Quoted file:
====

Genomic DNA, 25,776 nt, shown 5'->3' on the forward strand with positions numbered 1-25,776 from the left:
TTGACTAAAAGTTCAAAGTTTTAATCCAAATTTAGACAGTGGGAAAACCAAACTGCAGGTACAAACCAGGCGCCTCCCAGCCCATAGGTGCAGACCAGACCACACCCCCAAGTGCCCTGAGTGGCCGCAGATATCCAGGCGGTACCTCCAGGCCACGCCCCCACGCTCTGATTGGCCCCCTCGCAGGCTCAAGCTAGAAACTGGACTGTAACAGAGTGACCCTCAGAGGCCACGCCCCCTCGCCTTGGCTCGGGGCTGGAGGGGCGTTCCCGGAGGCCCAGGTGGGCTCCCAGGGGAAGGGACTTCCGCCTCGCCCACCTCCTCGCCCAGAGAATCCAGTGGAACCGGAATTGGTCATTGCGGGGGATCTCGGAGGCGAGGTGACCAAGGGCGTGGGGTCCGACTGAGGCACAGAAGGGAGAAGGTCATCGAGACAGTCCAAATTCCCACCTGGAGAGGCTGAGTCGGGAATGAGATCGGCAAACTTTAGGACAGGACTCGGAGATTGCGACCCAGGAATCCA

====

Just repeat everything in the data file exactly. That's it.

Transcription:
Genomic DNA, 25,776 nt, shown 5'->3' on the forward strand with positions numbered 1-25,776 from the left:
TTGACTAAAAGTTCAAAGTTTTAATCCAAATTTAGACAGTGGGAAAACCAAACTGCAGGTACAAACCAGGCGCCTCCCAGCCCATAGGTGCAGACCAGACCACACCCCCAAGTGCCCTGAGTGGCCGCAGATATCCAGGCGGTACCTCCAGGCCACGCCCCCACGCTCTGATTGGCCCCCTCGCAGGCTCAAGCTAGAAACTGGACTGTAACAGAGTGACCCTCAGAGGCCACGCCCCCTCGCCTTGGCTCGGGGCTGGAGGGGCGTTCCCGGAGGCCCAGGTGGGCTCCCAGGGGAAGGGACTTCCGCCTCGCCCACCTCCTCGCCCAGAGAATCCAGTGGAACCGGAATTGGTCATTGCGGGGGATCTCGGAGGCGAGGTGACCAAGGGCGTGGGGTCCGACTGAGGCACAGAAGGGAGAAGGTCATCGAGACAGTCCAAATTCCCACCTGGAGAGGCTGAGTCGGGAATGAGATCGGCAAACTTTAGGACAGGACTCGGAGATTGCGACCCAGGAATCCA